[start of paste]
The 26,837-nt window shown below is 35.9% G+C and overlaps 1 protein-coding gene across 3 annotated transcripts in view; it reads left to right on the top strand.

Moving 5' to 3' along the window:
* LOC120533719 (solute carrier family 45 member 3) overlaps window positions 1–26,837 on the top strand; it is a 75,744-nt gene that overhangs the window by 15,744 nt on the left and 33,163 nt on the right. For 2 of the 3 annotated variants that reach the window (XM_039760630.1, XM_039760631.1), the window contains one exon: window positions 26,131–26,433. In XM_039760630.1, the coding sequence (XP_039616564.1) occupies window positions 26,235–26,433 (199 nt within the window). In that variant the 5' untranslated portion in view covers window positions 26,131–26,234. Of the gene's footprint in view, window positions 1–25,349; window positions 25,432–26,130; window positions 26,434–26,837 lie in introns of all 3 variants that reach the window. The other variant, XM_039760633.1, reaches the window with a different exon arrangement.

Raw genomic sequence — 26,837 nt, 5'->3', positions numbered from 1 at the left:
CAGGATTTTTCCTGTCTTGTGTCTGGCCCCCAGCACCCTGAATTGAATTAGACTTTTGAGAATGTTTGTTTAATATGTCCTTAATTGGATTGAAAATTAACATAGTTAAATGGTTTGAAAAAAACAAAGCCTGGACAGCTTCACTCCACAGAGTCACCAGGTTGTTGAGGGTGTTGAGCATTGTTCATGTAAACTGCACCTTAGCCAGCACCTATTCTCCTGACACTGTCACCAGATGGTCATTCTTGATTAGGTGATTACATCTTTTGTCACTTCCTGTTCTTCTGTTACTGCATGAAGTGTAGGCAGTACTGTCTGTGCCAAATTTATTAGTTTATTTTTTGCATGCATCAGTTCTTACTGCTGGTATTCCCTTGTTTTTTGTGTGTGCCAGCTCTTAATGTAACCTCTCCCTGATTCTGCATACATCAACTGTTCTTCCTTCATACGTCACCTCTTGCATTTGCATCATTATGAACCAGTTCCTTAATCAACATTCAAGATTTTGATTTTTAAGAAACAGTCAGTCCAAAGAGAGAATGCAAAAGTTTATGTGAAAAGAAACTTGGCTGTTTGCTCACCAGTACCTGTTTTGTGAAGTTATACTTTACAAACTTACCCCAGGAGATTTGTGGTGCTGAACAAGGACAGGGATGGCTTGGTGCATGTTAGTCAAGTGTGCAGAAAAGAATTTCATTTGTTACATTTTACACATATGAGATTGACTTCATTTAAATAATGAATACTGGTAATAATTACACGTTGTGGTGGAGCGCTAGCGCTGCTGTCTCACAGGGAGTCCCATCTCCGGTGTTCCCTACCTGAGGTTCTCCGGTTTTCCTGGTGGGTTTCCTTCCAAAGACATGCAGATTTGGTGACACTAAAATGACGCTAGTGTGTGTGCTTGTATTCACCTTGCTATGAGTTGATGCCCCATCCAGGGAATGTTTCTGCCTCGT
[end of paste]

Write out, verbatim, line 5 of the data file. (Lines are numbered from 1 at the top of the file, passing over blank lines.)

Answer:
CAGGATTTTTCCTGTCTTGTGTCTGGCCCCCAGCACCCTGAATTGAATTAGACTTTTGAGAATGTTTGTTTAATATGTCCTTAATTGGATTGAAAATTAACATAGTTAAATGGTTTGAAAAAAACAAAGCCTGGACAGCTTCACTCCACAGAGTCACCAGGTTGTTGAGGGTGTTGAGCATTGTTCATGTAAACTGCACCTTAGCCAGCACCTATTCTCCTGACACTGTCACCAGATGGTCATTCTTGATTAGGTGATTACATCTTTTGTCACTTCCTGTTCTTCTGTTACTGCATGAAGTGTAGGCAGTACTGTCTGTGCCAAATTTATTAGTTTATTTTTTGCATGCATCAGTTCTTACTGCTGGTATTCCCTTGTTTTTTGTGTGTGCCAGCTCTTAATGTAACCTCTCCCTGATTCTGCATACATCAACTGTTCTTCCTTCATACGTCACCTCTTGCATTTGCATCATTATGAACCAGTTCCTTAATCAACATTCAAGATTTTGATTTTTAAGAAACAGTCAGTCCAAAGAGAGAATGCAAAAGTTTATGTGAAAAGAAACTTGGCTGTTTGCTCACCAGTACCTGTTTTGTGAAGTTATACTTTACAAACTTACCCCAGGAGATTTGTGGTGCTGAACAAGGACAGGGATGGCTTGGTGCATGTTAGTCAAGTGTGCAGAAAAGAATTTCATTTGTTACATTTTACACATATGAGATTGACTTCATTTAAATAATGAATACTGGTAATAATTACACGTTGTGGTGGAGCGCTAGCGCTGCTGTCTCACAGGGAGTCCCATCTCCGGTGTTCCCTACCTGAGGTTCTCCGGTTTTCCTGGTGGGTTTCCTTCCAAAGACATGCAGATTTGGTGACACTAAAATGACGCTAGTGTGTGTGCTTGTATTCACCTTGCTATGAGTTGATGCCCCATCCAGGGAATGTTTCTGCCTCGT